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Feds to Require COVID Tests for All Nursing Home Staff

Residents in facilities with evidence of coronavirus must also be offered tests

Health care worker in PPE giving a COVID-19 test to a woman

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En español | Nursing homes across the country will be required to routinely test their staff for the coronavirus and residents will be offered tests if new COVID-19 cases are discovered or if residents develop symptoms of the disease, the Centers for Medicare & Medicaid Services (CMS) announced Tuesday.

"This testing is part of an overall effort to identify asymptomatic staff and residents who may be infected and serve as a source of transmission of the virus into the nursing home,” CMS Administrator Seema Verma said in a call with reporters on Tuesday. “While testing alone will not resolve the spread of COVID-19 in nursing homes, it is an important tool for detecting cases early."


For the latest coronavirus news and advice go to AARP.org/coronavirus.


Up to now, CMS has recommended routine testing for nursing home staff; this is the first time such screenings will be required. “While we've had good compliance across the country, we want to make sure that every single nursing home is doing this,” Verma said.

The COVID-19 pandemic has disproportionately affected nursing home residents and staff, claiming 70,000 lives in the facilities — 40 percent of coronavirus deaths in the United States. AARP has been advocating for increased testing and the availability of adequate personal protective equipment (PPE) and staffing in those facilities.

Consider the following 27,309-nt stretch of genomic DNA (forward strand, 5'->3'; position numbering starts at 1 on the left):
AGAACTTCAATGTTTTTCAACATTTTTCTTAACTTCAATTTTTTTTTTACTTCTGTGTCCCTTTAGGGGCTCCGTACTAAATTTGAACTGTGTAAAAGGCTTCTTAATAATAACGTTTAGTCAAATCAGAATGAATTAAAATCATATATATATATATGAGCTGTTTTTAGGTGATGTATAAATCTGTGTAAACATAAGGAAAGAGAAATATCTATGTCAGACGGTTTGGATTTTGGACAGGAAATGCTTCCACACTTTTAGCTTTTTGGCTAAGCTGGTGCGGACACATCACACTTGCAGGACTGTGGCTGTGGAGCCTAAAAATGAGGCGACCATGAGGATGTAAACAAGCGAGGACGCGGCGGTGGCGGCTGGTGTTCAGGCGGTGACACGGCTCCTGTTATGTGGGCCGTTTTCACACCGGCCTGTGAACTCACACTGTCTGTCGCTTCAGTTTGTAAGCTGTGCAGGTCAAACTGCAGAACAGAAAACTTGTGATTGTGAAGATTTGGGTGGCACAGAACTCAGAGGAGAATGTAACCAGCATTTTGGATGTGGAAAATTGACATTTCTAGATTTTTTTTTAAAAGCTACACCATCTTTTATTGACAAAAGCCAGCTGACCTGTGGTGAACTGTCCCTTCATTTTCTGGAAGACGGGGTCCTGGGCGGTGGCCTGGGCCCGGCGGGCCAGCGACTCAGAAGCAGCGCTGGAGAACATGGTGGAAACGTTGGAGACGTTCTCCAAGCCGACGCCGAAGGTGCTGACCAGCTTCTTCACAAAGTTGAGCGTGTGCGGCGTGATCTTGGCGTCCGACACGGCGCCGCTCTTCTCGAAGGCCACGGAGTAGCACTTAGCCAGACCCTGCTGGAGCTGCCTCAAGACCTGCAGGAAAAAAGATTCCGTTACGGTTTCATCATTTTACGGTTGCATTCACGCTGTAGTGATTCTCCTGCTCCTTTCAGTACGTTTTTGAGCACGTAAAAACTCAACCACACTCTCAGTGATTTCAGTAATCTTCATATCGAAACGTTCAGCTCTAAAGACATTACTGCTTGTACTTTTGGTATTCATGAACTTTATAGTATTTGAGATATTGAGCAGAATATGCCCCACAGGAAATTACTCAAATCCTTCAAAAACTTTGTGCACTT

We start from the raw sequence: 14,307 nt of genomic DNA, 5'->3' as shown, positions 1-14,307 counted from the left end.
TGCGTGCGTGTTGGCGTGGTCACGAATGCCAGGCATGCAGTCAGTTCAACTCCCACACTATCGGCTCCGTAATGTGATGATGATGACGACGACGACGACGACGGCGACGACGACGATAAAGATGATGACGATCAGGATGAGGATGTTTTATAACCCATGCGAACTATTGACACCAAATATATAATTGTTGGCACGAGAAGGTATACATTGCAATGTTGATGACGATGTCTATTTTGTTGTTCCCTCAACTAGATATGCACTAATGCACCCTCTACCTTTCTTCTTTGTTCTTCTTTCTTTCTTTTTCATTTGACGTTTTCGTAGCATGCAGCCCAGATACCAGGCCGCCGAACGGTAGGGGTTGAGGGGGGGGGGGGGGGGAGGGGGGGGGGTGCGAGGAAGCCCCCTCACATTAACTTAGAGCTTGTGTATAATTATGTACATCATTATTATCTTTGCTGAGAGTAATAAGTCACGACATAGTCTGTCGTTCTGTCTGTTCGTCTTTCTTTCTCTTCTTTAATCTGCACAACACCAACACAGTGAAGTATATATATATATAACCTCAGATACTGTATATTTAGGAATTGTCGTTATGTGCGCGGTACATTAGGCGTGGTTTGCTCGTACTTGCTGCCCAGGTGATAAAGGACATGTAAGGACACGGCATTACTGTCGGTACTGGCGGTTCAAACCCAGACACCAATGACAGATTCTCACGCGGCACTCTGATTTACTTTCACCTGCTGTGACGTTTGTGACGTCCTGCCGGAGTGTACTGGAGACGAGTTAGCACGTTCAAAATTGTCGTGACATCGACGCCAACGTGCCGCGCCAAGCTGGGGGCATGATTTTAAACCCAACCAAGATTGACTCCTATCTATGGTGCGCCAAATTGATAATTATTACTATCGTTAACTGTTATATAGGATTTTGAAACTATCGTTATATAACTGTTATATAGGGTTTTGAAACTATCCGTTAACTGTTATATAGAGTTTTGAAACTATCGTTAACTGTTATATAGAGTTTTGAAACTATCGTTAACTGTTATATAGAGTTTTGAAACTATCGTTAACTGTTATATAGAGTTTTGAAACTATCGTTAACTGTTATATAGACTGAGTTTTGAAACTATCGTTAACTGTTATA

How often nursing homes will be required to test staff members will depend on the level of COVID-19 infection in the community where the nursing home is located. Verma said detailed guidance for facilities will be released later this week but said, for example, if the positivity rate in a particular county is below 5 percent, staff testing would be required once a month. If the level is between 5 percent and 10 percent, staff would have to be tested once a week. And, if the level of infection in a particular community is above 10 percent, twice weekly testing would be required.

These requirements and several others Verma announced took effect on Tuesday, although members of the public will have 60 days to comment on the new rules, which could be amended after that period.

Verma said that nursing homes will be able to use rapid point-of-care devices that already have been sent to some nursing homes and that more such tests are on the way. So far, point-of-care equipment has been sent to over 5,590 nursing homes, and by the end of September such tests are expected to be shipped to more than 14,000 facilities, Brett Giroir, assistant secretary for health at the Department of Health and Human Services (HHS), said on the call. There are over 15,000 nursing homes in the U.S. Giroir said that while nursing homes can use any test they want, the point-of-care screenings that get a result within 15 minutes is the preferred method of testing.

The federal government will provide $2.5 billion to help offset the cost of this new testing, Verma said, on top of the $5 billion already allocated to facilities through the Provider Relief Fund. Verma said residents will be covered for any tests they are given, either through their health insurance, Medicare or Medicaid.

New reporting requirements

The new regulation also requires laboratories and nursing homes that use point-of-care tests to report their results to the federal government. Hospitals will be required to provide information about their COVID-19 cases.

Facilities that do not comply with the new requirements will face penalties. Nursing homes that do not do the necessary testing may face penalties of more than $400 a day or more than $8,000 in total if they do not comply.

Hospitals could also face the stiff penalties for not reporting such information as the number of confirmed or suspected COVID-19 positive patients, the number of ICU beds occupied and the availability of essential supplies and equipment such as ventilators and PPE.

"While many hospitals are voluntarily reporting this information now, not all are,” Verma said. If hospitals do not comply with the new regulation, they could temporarily or even permanently lose their reimbursement funding from the Medicare and Medicaid programs.

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